Skip to Main Content

Welcome to

Together is a new resource for anyone affected by pediatric cancer - patients and their parents, family members, and friends.

Learn More

Managing Guilt

Guilt is a common feeling for parents of children with cancer. Parents naturally want to protect their children. When children suffer, parents may blame themselves and feel powerless when they can’t take away the pain.

Sources of Guilt

Guilt can come from a variety of sources throughout the cancer journey. Some parents struggle with feelings of guilt much of the time. Others may find guilt creeping in during times of stress or when time or decision demands are highest. Some common triggers for parental guilt during cancer include:

  • Being powerless to take the cancer away
  • Feeling like signs were missed or not knowing the child was sick sooner
  • Making the “right” choices for care and treatment
  • Being unable to stop the immediate or longer lasting side effects of treatment
  • Concern that cancer is hereditary and genes caused the cancer
  • Fear that something preventable caused the child to get sick or will make the child’s condition worse
  • Worry about making parenting mistakes
  • Spending less time with siblings and worry that siblings are being neglected
  • Spending time away from the sick child to take care of work, home, and family responsibilities or to take time for themselves

Guilt is often not rational or logical. Many well-meaning people will say, “You shouldn’t feel guilty.” However, the feelings are real, and dealing with guilt can be particularly challenging for parents of children with cancer.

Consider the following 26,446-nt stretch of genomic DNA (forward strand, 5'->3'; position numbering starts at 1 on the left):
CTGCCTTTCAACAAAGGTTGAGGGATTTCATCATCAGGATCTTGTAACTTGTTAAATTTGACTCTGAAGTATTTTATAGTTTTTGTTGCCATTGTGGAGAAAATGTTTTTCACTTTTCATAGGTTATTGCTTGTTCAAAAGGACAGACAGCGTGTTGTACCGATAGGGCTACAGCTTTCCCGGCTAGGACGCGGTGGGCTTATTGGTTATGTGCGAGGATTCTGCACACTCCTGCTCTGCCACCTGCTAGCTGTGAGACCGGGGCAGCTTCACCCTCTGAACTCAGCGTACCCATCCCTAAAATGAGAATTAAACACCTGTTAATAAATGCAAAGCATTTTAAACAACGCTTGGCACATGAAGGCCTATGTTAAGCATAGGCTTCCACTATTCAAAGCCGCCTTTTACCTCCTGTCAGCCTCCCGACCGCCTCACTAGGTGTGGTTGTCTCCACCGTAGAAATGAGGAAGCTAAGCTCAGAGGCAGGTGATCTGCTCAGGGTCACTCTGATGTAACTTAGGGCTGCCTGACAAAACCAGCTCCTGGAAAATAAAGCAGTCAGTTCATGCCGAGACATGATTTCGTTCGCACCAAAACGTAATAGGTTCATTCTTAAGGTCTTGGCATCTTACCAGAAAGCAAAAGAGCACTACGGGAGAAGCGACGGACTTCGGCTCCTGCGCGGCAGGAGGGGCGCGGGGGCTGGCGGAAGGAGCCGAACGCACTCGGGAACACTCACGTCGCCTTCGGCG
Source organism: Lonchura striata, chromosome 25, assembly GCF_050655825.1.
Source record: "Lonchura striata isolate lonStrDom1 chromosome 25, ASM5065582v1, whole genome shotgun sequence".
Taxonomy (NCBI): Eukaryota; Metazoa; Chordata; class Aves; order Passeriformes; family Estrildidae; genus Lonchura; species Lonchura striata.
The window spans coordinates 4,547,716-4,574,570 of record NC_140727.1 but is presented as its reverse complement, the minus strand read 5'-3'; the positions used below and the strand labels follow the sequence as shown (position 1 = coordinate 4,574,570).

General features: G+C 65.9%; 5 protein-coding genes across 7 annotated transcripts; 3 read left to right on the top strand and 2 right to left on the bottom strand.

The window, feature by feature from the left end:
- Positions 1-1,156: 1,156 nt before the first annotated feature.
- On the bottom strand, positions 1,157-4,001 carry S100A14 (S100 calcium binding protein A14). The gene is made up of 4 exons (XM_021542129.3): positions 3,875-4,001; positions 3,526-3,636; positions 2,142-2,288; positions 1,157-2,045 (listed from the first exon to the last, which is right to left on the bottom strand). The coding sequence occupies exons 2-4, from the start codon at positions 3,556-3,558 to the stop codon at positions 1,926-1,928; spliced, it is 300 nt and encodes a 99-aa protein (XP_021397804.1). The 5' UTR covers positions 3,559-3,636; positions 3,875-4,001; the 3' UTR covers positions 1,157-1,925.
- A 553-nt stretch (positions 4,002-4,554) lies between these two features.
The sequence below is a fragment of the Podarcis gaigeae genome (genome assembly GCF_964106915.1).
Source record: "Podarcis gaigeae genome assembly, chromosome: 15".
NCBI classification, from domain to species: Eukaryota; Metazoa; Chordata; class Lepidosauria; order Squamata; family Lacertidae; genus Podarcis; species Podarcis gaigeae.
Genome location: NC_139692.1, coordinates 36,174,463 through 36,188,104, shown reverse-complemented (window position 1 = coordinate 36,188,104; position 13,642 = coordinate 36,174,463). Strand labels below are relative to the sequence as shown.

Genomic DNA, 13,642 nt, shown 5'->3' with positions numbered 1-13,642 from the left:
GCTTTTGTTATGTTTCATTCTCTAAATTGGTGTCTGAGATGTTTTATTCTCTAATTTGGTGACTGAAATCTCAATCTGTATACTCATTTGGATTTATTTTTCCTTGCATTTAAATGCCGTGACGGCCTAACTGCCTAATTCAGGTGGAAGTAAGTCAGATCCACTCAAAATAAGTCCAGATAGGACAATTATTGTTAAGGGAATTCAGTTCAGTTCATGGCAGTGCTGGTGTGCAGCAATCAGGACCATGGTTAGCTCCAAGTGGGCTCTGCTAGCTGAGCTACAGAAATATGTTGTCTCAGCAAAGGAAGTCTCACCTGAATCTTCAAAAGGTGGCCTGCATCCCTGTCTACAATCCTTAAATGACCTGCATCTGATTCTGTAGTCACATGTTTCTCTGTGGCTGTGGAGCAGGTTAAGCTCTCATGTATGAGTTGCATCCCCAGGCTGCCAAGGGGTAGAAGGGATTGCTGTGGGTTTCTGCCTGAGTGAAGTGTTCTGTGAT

Steps for Dealing with Guilt

It is important to address feelings of guilt rather than ignore them. Occasional guilt is normal for parents. However, feelings of guilt can have a number of negative effects. Feelings of guilt can contribute to parental anxiety and depression and make it harder to cope during stress. Guilt can interfere with decision making, especially related to treatment and care needs. Parents may become overprotective, which can affect a child’s physical, social, and emotional health. Feelings of guilt and blame can also be a barrier in marriage and family relationships. However, there are ways to deal with feelings of guilt more effectively.

Woman is feeling stressed.

Many parents just need someone to listen. Admitting feelings out loud can be a relief, especially if you tend to keep negative thoughts and feelings to yourself.

Recognize guilt

A first step in managing guilt is to acknowledge specific feelings around guilt and self-blame. This includes identifying your specific triggers for feeling guilt and when guilt tends to be worse. Understanding both the feeling and the cause is important for developing a plan to cope.

Find a trusted person to listen

Many parents just need someone to listen. Admitting feelings out loud can be a relief, especially if you tend to keep negative thoughts and feelings to yourself. A close friend, family member, therapist, religious leader, or another parent in the same situation may provide a safe place to voice guilt, self-blame, or worries about doing the right thing.

Identify what you can control, and acknowledge the unknown